On a quiet corner in the neighborhood of Teusaquillo, there is a house that stands out. From afar, it looks as though it’s been visited by some disaster. Where the windows should be is nothing but black and bilious matter. A monster of sorts is eating away at the tree. Upon closer inspection, you realize it’s just trash – lots of it and everywhere. Scattered about the yard, hanging from the trees, pouring out of the windows, draped from the roof. Welcome to Bogotá’s ‘Museo de la Basura.’

Good intentions aside, it is less of a museum than a creepy backyard from a depopulated American suburb after the factory shut down and went to Mexico. Headless dolls and empty whiskey bottles dot the yard: it is the stuff of dystopian dreams. Had it not been sunny and warm when I visited, I might have been less keen on entering this dark, musty den that serves as the museum’s “reception.” But the door – a tattered, gray plastic trash-bag – was open when I arrived, and the voice inside invited me in.

Down one set of makeshift stairs and up another, you still have to climb a ladder to get to the second floor. Your correspondent is a relatively large individual, so this was no easy task. Among the waste bins, clocks, cardboard boxes, broken brooms, beads, dirty bras and rusty bug repellent cans it is hard to distinguish between so many discarded and meaningless objects.

That is the point of the “museum”: to warn people of the infinite stores of objects that are produced and consumed without a second thought. At the rate we’re going, the museum’s founder and chief inhabitant claims, before long the entire planet will resemble the Museum of Trash.

Upstairs the air is foul and cramped. Two men are sitting in the dark: one is young, bespectacled, clean cut and playing the guitar. It feels like he’s cutting class to hang out with the cooler, older bad kids. Across from him is a man with dreadlocks streaming from his head and beard. His glasses are broken and ducktaped back together; he wears them upside down.

Francisco Antonio Zea Restrepo, is the founder, owner and chief curator of the Museum of Trash. Legs spread, tummy out and bottom firmly sunk into the couch, he and the battered sofa appear as if one. It’s early on a Wednesday afternoon and Zea sips warm whiskey and soda. He offers me one. How could I say no?

Born in Medellín, Francisco moved to Bogotá at 18 to study business ad- ministration at a prestigious university. Though – in his words – a privileged descendent of marauding Spaniards, he grew weary of a “neoliberal education. Determined to “live a different kind of life,” he dropped out and moved to Paris at age 23. For seven years, he took classes at the Sorbonne and the École Nationale Supérieure des Arts Décoratifs and squatted in abandoned factories around town. When he came to the realization that if he stayed in Paris, he would “never be more than a poor and mediocre painter,” he returned home.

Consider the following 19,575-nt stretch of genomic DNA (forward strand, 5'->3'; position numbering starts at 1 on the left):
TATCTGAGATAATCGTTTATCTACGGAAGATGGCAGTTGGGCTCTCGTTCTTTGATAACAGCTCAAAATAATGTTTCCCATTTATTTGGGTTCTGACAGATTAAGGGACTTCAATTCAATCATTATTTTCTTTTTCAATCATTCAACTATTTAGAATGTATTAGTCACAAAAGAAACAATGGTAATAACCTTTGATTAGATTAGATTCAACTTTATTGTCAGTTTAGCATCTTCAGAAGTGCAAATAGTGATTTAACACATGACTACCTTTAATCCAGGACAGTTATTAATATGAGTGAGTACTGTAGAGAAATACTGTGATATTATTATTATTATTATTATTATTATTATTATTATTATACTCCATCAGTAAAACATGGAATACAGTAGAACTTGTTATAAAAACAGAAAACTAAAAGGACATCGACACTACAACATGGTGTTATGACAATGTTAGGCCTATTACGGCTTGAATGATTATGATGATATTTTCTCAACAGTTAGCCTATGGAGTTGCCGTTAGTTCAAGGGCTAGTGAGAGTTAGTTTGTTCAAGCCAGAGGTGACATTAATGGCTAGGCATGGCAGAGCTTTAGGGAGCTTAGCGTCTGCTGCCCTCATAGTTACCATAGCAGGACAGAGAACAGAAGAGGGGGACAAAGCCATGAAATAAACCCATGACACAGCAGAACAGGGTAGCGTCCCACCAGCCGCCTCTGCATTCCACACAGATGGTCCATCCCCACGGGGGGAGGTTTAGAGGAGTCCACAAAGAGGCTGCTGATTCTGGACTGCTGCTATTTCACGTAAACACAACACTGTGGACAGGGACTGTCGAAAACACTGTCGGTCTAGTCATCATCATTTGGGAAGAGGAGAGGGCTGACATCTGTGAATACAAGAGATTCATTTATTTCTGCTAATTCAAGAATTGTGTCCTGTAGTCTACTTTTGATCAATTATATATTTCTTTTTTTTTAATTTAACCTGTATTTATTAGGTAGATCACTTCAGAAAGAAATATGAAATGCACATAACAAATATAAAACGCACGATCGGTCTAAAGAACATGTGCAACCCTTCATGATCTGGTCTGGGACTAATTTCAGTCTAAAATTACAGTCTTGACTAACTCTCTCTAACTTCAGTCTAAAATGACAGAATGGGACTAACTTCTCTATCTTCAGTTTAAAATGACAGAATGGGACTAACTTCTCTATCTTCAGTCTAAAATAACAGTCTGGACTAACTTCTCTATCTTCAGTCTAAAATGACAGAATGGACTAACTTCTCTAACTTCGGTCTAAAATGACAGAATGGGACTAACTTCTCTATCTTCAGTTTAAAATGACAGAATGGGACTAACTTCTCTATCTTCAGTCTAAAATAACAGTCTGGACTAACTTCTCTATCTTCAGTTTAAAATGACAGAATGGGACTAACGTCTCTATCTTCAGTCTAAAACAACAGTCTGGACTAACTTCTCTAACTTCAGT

The idea of amassing other people’s rubbish dawned on him over time. A child of the ecological movements of the 1970s, Francisco also found inspiration in the work of “that Franco-American,” (Henry David) Thoreau.

Returning from France in the 1980s, he first opened a tertulia – a literary salon of sorts – in La Candelaria. The moment he started hanging trash from the win- dows, however, the neighbors had him evicted. From there he tried his hand for  several years in Medellín and Cartagena. Run out of the first by paramilitaries, he was driven from the second by local government authorities: no one in Colombia’s pristine cities seemed to like the scent of hot, discarded plastic roasting in the sun. Ever headstrong, he returned to the capital.

By no means were things easier in Bogotá. Home to the local offices of many political parties, two Evangelical churches, the Colombian Confederation of Workers and a generic English- language institute within a block of the trash palace, in 1995, someone set fire to the museum, nearly burning down the entire house. Luckily, Francisco was out that night. Since then, there have been 3 more arson attempts. Only a fortnight ago he received verbal threats in the middle of the night. “Did you ever find out who burned down the house?” I ask with some reluctance. “Of course not. If I did, I would have to kill him. And that wouldn’t lead to any good.”

Whatever violence the neighbors were willing to inflict upon the Museum of Trash, it wasn’t enough. Nor could the courts bring him down. After years of legal struggles, his lawyer managed to convince a judge that this really, truly was a museum. As an object of cultural preservation, it belonged to the public and deserved the absolute support and protection of the state. Perhaps he had learned a thing or two in France after all.

A giant, old, cordless phone rings. He asks me to hand it to him. “Oye, huevón! What do you think I’m doing? Sitting here with a glass in one hand and this goddamn telephone in the other.” He hangs up and offers me another drink. It’s hot and I haven’t had lunch. “You know, I’m similar to Martin Luther King in many ways,” he says as he pours from a near-empty bottle always within an arm’s reach. “He say, ‘I have a drrream,” taking a stab at English. “I say, ‘I have a drrrink!’ ”

Zea acquired the house in Teusaquillo from an aunt who’d been a nurse for many years in Miami. “So she was on board with the idea of the museum?” He pauses to refill his whiskey: “No.” What about the objects surrounding us – which is the most indicative of wasteful and harmful consumption? He pauses for a while, takes a sip but doesn’t answer. Hoping to break the silence, I ask him about the last item of trash he added to the museum. Without hesitation he turns to me and smiles “You!”